China has published the country’s first batch of 26 mobile app stores that have submitted business details to regulators, but Apple’s app store is absent from the list.
The Cyberspace Administration of China (CAC), the country’s top internet regulator, published the list of properly registered “app distribution platforms” on its website on Wednesday. They include platforms run by tech giants Xiaomi, Samsung Electronics, Tencent Holdings, Baidu, Oppo, Vivo and Huawei Technologies. Apple, the fourth-largest smartphone brand in China by shipments in the second quarter, is conspicuously absent.
The other registered platforms include Alipay, the payment platform run by Ant Group, ZTE, Coolpad, Nubia and Lenovo.
Apple did not immediately respond to a request for comment on Wednesday.
The CAC published a regulation in August 2022 asking app distribution platforms – covering app stores and mini program platforms like WeChat – to submit certain information to the authority for “registration”. App stores have a duty to police apps in their stores, according to the regulation, and must refuse to upload apps that “contain illegal or bad information”.
The regulation also stipulates that app stores must cooperate and support “supervision and inspection” from the CAC or other regulators.
In a statement accompanying the published list, the CAC said it does not endorse any platform’s service capabilities or existing apps.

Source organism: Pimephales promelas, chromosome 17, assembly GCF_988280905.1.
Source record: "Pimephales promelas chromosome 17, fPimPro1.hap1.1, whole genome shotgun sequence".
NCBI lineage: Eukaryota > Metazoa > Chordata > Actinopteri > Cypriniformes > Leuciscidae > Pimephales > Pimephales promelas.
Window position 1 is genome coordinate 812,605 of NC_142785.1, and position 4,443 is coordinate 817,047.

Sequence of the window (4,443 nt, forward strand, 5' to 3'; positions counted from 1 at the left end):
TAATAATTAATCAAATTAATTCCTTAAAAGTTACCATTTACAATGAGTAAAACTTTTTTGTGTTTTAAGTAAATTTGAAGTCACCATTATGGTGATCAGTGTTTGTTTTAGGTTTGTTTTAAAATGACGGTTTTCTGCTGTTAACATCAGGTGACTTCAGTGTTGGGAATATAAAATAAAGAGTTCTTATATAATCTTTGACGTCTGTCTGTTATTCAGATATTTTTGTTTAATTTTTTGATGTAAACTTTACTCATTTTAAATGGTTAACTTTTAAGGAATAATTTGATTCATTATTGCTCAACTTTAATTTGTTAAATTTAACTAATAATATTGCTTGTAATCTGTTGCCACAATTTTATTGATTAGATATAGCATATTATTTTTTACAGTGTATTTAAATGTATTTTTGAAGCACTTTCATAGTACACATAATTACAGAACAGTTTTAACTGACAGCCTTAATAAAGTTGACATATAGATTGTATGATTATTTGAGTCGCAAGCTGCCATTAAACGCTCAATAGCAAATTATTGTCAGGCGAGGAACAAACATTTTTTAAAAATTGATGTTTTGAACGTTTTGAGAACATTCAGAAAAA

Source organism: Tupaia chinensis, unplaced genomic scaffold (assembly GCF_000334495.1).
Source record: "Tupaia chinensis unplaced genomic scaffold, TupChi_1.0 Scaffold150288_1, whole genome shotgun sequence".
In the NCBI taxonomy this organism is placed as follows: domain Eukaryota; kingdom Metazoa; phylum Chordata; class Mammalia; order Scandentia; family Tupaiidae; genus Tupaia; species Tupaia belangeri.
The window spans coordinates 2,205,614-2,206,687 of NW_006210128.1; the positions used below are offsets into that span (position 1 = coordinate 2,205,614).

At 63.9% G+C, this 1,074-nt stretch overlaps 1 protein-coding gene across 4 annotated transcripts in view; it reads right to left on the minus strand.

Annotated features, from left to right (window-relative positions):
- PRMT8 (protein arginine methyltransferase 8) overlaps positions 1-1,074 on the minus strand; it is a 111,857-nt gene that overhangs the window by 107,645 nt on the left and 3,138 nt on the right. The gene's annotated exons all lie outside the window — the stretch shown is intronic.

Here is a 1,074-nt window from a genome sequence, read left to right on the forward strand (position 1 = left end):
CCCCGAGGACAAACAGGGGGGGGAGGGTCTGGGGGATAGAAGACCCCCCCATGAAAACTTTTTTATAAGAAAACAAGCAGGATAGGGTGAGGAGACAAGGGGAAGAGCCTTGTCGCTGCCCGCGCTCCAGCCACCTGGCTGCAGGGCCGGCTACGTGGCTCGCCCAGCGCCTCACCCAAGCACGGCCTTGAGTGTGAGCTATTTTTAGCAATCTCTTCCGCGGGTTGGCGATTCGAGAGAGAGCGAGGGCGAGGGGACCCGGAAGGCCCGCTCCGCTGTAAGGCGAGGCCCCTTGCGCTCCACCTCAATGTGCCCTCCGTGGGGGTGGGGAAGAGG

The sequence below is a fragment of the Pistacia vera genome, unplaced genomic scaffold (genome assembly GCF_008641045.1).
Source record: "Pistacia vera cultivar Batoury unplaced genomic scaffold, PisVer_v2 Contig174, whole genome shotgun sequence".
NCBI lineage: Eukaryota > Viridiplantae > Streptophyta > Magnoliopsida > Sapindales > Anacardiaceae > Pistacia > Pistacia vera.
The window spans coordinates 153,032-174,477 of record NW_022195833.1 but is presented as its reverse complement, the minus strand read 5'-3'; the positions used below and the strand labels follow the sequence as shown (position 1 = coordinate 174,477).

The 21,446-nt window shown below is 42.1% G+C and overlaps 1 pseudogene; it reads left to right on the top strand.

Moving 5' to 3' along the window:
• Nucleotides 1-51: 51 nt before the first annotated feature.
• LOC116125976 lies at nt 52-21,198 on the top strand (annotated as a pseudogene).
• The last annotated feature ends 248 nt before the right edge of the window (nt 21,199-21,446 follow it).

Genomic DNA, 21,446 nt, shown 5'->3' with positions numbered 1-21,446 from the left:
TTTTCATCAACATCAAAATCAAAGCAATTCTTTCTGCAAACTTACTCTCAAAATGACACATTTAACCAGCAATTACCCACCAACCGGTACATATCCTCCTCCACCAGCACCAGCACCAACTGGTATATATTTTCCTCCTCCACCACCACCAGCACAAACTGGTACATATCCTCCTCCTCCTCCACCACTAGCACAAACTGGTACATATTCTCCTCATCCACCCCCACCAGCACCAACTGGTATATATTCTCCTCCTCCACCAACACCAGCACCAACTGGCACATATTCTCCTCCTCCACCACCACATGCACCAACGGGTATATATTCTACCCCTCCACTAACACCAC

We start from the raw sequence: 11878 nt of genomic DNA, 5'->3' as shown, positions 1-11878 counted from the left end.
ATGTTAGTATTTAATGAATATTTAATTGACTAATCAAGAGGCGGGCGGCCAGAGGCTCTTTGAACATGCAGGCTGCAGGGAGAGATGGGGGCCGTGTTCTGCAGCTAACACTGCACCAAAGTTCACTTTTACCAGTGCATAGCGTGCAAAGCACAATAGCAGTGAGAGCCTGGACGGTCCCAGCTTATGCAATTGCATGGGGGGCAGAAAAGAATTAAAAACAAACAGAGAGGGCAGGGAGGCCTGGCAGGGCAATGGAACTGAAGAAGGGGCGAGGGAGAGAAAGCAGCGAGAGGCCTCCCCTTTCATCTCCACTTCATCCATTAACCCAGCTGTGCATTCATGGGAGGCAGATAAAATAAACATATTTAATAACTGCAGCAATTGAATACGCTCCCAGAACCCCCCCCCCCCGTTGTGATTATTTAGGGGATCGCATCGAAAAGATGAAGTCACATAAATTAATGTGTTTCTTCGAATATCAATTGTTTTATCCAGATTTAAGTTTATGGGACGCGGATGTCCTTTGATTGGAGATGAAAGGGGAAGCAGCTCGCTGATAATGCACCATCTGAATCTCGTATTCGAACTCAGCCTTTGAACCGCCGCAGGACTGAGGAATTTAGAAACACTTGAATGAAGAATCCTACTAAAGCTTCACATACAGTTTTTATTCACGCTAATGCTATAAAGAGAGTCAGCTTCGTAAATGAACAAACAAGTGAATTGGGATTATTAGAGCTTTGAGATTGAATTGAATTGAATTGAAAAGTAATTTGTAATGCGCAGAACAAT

The Ministry of Industry and Information Technology also said in August that failure to register during the period from September to March next year would result in punishment, but it did not specify what penalties might be incurred.
The requirement for mobile app providers to submit business details to the government has raised concerns among some independent Chinese software developers, who expect this move will stifle local innovation and hinder access to overseas software.
The filing process, which can take up to 20 days, prevents local providers from quickly launching an app and improving over time through rapid updates – a common business model – developer Li An, who runs a five-person studio,
Over the past few years, Beijing has tightened internet regulation, seeking to curtail a wide range of content, from online education to video games.
The total number of apps in China – an indicator of the health of the country’s digital economy – has also been declining. Following Beijing’s regulatory crackdown on major internet firms, there were 2.6 million apps operating in China last year, down 25 per cent from the 3.5 million available in 2020. South China Morning Post